Happy birthday! Now you're 13. Welcome to the teenage years, they're a big time for you to grow and learn. And for the past 4,475 days, I have done nothing more than grow and learn from you.
I am so proud of the young man you are becoming. You are kind, and always thinking of others. And even though your twin sisters drive you crazy, you have been a good big brother and role model, leaving behind ambitious footsteps for them to follow. You are a gifted athlete, chose your friends wisely, and excel in school. I am so thankful for you and hope to continue to guide you, as you enter this next phase of your life.
Each day, I work hard to alleviate inequality in the workplace. You are gifted in that you understand why this means so much to me, and how you can play your own part in helping others. Because of this, I want to give you some advice that I hope you will hold close as you grow older.
1. Set goals. This is the same advice I give your sisters because it is one of the most important keys to success. If you don't know what direction your headed, you could end up anywhere.
2. It is ok to make mistakes. Like your mom, you strive for perfection. But I hope this advice will spare you of some of my heartache trying to achieve the unattainable. Strive for excellence, not perfection.
3. Family first. As a teenager, you will spend more and more time with your friends. You will all influence each other but remember your values and always put family first -- remember that family is with you for life, and that we will support you with all the difficult choices you will have to make.
4. You gotta lean in too. For us to truly reach equality, men have to make it as much a priority as women. In a fascinating article in The New York Times OpEds, Philip Cohen talks about how men can help us reach equality. Men and women have to stop adhering to gender norms. More men need to be nurses and stay at home dads. Follow your heart and if it means taking a less traditional path, go for it.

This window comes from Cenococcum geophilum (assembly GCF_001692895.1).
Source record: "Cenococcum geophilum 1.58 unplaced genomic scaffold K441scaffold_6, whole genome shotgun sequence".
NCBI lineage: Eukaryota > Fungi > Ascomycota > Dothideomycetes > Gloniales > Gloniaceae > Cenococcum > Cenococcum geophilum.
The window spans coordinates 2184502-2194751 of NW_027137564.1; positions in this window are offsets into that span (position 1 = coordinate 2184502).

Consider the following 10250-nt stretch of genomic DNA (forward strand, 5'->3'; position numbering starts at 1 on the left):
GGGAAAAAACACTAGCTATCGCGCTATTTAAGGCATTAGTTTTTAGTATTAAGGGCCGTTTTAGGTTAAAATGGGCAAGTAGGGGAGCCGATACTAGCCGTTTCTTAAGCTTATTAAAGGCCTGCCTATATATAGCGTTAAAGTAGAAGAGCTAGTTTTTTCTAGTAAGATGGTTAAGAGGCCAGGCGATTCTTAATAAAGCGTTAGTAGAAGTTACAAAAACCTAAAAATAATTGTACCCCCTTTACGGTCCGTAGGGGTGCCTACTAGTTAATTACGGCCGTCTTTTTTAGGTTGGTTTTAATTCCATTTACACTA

5. Stand up for those who can't stand up for themselves. Keep in mind the perspective of the world; do not condone jokes when women are teased or made fun of. Stand up for anyone when you feel they are being treated unfairly or bullied.
6. Remember there are no shortcuts. You know your mother is a big fan of Malcolm Gladwell. He says that the key to success in any field is logging 10 years or 10,000 hours of practice. While some may disagree, the point is that input equals output. If you put in your hardest, expect to get out a lot. If you put in a so-so effort, expect to get the same results.
7. Help others. Whatever you do, remember to think of the less fortunate. Save your allowance and give to charity. Donate your time, or even your goodwill and thoughts. Try to help someone everyday.
8. Cultivate a practice of gratitude. Write down what you are thankful for every day. As a teenager with today's social media, I know there are a million ways to document how you feel -- both publicly and privately. So use your iPhone, our gratitude wall, or start a notebook to express gratitude.
9. Write down three things you love about yourself. Whenever you are having a bad day, check out your list and give yourself a little self-pick-up. As your mother, I could write down a million reasons why I love you, and why you children are above and beyond what I could have ever asked for. You need to have that same belief in yourself -- it's what will motivate you and keep you pursuing your goals when times are hard.
10. Always remember you are surrounded by love.
Follow Kim Keating on Twitter: www.twitter.com/keating_kim